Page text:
Volume 14 Supplement 1

British Society of Breast Radiology Annual Scientific Meeting 2012

Open Access

Use of MRI fusion second-look ultrasound in breast cancer: can MRI US fusion reduce the need for MRI-guided biopsy?

  • SE McWilliams1
Breast Cancer Research201214(Suppl 1):O4

https://doi.org/10.1186/bcr3253

Published: 9 November 2012

Introduction

Breast MRI is being increasingly used in breast cancer to look for extent of disease, in high-risk screening and in the dense breast. Frequently incidental lesions are detected on MRI that require second-look ultrasound or stereotactic biopsy. Incidental MRI-detected lesions may be occult on conventional imaging and require MRI-guided biopsy. We describe our experiences with US MRI fusion to try and reduce the need for MRI-guided biopsy.

Methods

At our institution we have introduced an MRI breast biopsy service which is time consuming and expensive. We looked at 10 patients with MRI US fusion technology on our new Hitachi US MRI scanner to see whether lesions were easier to identify combining the MRI and US images, enabling US biopsy to be performed.

Results

Ten patients with a known breast cancer had a further incidental lesion seen on MRI. The patients had an additional supine series on contrast MRI images in addition to the standard prone protocol. The supine images were loaded on the US machine and enabled confident detection of the lesion on US in nine out of 10 patients.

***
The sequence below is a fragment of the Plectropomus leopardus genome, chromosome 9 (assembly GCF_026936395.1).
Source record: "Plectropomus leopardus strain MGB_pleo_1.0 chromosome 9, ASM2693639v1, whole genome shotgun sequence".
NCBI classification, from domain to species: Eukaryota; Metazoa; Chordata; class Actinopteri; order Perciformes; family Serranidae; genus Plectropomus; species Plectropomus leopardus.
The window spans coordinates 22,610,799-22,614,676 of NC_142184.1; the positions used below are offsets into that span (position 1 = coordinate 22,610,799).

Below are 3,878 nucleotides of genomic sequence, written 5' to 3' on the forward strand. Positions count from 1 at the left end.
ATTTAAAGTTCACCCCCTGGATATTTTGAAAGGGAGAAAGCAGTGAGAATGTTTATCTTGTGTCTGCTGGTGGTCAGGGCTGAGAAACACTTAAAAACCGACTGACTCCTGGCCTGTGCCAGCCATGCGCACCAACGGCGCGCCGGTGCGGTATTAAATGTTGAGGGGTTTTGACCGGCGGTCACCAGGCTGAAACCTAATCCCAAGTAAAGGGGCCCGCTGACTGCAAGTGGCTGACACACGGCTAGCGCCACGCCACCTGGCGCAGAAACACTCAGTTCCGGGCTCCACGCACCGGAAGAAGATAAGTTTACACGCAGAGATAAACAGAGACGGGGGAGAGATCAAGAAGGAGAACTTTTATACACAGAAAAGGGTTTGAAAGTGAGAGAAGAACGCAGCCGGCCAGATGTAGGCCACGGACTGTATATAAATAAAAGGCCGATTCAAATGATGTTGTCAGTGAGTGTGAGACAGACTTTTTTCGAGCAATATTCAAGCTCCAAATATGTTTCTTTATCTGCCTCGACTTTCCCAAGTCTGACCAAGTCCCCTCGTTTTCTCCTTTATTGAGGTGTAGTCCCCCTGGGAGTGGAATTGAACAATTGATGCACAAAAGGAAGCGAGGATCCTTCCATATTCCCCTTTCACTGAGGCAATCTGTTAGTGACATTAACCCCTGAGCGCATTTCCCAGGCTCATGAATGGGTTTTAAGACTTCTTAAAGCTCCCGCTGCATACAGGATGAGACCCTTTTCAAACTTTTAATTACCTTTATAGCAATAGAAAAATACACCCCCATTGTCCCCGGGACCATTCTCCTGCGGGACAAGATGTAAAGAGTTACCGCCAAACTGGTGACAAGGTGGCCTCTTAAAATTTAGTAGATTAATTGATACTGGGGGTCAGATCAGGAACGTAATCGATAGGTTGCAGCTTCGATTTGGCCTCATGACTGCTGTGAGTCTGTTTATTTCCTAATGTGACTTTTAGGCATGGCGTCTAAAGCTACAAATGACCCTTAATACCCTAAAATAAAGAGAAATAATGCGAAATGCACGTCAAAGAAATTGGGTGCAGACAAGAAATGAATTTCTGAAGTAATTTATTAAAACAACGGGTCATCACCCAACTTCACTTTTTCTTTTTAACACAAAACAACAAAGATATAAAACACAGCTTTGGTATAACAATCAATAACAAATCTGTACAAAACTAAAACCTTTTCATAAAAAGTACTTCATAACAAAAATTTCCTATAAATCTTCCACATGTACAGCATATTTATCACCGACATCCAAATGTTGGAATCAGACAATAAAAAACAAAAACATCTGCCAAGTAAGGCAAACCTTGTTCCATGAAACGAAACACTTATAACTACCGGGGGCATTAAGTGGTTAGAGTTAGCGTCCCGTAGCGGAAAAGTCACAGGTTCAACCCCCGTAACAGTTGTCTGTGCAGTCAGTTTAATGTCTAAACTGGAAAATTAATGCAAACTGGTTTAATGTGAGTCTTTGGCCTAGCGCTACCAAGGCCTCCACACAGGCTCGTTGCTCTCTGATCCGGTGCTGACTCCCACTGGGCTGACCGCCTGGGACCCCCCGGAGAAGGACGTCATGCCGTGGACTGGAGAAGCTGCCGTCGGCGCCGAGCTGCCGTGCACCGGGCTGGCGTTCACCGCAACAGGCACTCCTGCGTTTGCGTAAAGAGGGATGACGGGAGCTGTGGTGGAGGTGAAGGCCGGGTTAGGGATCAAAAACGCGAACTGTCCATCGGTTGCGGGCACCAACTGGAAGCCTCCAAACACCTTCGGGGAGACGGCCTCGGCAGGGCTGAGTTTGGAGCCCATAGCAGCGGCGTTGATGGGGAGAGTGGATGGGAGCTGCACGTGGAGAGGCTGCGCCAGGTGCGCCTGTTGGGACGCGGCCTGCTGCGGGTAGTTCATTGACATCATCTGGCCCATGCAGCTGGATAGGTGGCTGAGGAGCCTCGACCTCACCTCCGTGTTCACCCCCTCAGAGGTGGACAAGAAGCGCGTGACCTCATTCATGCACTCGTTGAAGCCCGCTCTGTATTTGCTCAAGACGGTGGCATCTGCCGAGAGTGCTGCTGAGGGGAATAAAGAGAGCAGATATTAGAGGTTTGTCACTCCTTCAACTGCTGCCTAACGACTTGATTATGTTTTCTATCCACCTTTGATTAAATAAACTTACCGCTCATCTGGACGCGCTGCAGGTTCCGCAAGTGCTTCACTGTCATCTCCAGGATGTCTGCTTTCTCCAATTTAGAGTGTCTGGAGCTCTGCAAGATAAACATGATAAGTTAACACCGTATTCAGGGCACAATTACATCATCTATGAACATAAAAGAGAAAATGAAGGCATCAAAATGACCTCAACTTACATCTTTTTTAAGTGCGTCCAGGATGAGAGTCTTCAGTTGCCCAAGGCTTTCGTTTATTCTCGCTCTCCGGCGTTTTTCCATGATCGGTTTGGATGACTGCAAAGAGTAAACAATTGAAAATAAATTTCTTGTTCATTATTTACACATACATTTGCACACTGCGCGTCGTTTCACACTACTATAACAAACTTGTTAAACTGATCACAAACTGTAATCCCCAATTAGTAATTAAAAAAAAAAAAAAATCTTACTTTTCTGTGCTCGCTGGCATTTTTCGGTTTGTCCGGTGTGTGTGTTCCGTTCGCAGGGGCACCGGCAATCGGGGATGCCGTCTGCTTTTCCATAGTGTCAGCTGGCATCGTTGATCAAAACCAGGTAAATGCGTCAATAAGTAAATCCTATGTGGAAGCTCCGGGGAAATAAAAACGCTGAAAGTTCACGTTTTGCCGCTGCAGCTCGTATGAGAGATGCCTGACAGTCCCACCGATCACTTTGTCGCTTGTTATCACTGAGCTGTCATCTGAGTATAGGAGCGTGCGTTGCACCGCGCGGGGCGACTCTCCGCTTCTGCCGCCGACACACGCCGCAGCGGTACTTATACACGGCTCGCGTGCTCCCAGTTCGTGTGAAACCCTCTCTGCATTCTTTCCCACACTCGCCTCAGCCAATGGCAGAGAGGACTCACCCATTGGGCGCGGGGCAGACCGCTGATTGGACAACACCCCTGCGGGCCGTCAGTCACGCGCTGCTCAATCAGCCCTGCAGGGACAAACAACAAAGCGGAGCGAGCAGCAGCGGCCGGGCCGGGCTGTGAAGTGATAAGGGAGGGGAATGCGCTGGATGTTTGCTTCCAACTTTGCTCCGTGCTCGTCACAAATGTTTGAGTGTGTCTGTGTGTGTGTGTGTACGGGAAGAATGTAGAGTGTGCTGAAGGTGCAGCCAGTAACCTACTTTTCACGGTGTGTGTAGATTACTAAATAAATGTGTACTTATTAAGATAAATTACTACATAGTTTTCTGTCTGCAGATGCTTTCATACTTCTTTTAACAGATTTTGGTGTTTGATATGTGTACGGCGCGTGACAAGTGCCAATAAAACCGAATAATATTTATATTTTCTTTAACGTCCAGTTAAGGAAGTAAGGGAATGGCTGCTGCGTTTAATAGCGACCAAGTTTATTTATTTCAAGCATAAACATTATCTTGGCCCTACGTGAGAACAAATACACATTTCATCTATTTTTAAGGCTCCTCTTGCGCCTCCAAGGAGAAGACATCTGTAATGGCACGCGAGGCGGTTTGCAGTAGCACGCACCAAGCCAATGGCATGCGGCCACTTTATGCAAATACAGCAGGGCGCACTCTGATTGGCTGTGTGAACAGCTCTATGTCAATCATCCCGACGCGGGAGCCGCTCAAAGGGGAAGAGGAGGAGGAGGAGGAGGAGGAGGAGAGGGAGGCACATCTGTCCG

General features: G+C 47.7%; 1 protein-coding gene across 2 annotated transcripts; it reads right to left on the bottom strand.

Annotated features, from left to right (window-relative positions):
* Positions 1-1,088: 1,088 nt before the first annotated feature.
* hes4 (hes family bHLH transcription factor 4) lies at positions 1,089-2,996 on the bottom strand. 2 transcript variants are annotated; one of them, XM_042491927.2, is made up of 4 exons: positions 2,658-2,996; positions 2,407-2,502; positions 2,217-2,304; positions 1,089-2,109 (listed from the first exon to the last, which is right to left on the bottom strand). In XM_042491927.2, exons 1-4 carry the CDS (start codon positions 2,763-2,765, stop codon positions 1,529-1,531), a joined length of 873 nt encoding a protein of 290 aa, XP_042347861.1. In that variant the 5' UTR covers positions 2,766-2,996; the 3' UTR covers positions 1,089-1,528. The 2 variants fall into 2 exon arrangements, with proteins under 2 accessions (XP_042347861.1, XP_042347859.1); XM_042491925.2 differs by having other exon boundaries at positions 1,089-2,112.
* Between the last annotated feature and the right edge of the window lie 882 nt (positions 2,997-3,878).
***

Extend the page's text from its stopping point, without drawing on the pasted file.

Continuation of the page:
Conclusion

Using MRI US fusion with one additional MRI series of supine images reduces the need for MRI-guided biopsy enabling US biopsy to be performed, which is cheaper, quicker and more patient acceptable.

Authors’ Affiliations

(1)
Guy's and St Thomas' NHS Foundation Trust

Copyright

© McWilliams; licensee BioMed Central Ltd. 2012

This article is published under license to BioMed Central Ltd. This is an Open Access article distributed under the terms of the Creative Commons Attribution License (http://creativecommons.org/licenses/by/2.0), which permits unrestricted use, distribution, and reproduction in any medium, provided the original work is properly cited.

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